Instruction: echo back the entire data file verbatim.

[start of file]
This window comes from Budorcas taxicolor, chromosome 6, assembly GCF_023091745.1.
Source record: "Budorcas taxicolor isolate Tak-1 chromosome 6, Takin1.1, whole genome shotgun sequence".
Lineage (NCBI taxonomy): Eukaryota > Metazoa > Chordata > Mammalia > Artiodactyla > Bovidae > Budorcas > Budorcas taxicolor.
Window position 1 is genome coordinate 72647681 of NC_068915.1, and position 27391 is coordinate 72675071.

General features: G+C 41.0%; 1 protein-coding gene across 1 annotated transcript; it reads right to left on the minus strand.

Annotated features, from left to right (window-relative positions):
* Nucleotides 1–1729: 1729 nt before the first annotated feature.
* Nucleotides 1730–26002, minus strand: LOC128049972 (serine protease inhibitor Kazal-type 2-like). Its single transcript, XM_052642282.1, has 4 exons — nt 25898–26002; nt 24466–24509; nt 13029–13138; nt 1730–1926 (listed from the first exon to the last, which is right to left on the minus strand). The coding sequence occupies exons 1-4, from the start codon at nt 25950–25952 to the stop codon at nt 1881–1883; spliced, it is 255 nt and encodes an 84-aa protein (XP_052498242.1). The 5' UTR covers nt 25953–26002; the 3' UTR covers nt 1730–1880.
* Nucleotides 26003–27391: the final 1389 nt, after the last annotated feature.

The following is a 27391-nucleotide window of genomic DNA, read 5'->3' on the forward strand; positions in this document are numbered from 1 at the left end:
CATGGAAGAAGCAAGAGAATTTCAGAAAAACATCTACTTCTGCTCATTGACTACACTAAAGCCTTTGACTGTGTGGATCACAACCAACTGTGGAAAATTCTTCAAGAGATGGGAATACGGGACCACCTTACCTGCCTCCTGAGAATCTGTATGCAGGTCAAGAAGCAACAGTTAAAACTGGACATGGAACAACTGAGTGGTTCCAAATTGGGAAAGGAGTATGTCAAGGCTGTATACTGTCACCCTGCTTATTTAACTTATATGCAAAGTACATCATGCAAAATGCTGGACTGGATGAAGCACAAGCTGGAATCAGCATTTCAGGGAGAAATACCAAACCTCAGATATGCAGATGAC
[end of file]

This window comes from Budorcas taxicolor, chromosome 6, assembly GCF_023091745.1.
Source record: "Budorcas taxicolor isolate Tak-1 chromosome 6, Takin1.1, whole genome shotgun sequence".
Lineage (NCBI taxonomy): Eukaryota > Metazoa > Chordata > Mammalia > Artiodactyla > Bovidae > Budorcas > Budorcas taxicolor.
Window position 1 is genome coordinate 72647681 of NC_068915.1, and position 27391 is coordinate 72675071.

General features: G+C 41.0%; 1 protein-coding gene across 1 annotated transcript; it reads right to left on the minus strand.

Annotated features, from left to right (window-relative positions):
* Nucleotides 1–1729: 1729 nt before the first annotated feature.
* Nucleotides 1730–26002, minus strand: LOC128049972 (serine protease inhibitor Kazal-type 2-like). Its single transcript, XM_052642282.1, has 4 exons — nt 25898–26002; nt 24466–24509; nt 13029–13138; nt 1730–1926 (listed from the first exon to the last, which is right to left on the minus strand). The coding sequence occupies exons 1-4, from the start codon at nt 25950–25952 to the stop codon at nt 1881–1883; spliced, it is 255 nt and encodes an 84-aa protein (XP_052498242.1). The 5' UTR covers nt 25953–26002; the 3' UTR covers nt 1730–1880.
* Nucleotides 26003–27391: the final 1389 nt, after the last annotated feature.

The following is a 27391-nucleotide window of genomic DNA, read 5'->3' on the forward strand; positions in this document are numbered from 1 at the left end:
CATGGAAGAAGCAAGAGAATTTCAGAAAAACATCTACTTCTGCTCATTGACTACACTAAAGCCTTTGACTGTGTGGATCACAACCAACTGTGGAAAATTCTTCAAGAGATGGGAATACGGGACCACCTTACCTGCCTCCTGAGAATCTGTATGCAGGTCAAGAAGCAACAGTTAAAACTGGACATGGAACAACTGAGTGGTTCCAAATTGGGAAAGGAGTATGTCAAGGCTGTATACTGTCACCCTGCTTATTTAACTTATATGCAAAGTACATCATGCAAAATGCTGGACTGGATGAAGCACAAGCTGGAATCAGCATTTCAGGGAGAAATACCAAACCTCAGATATGCAGATGAC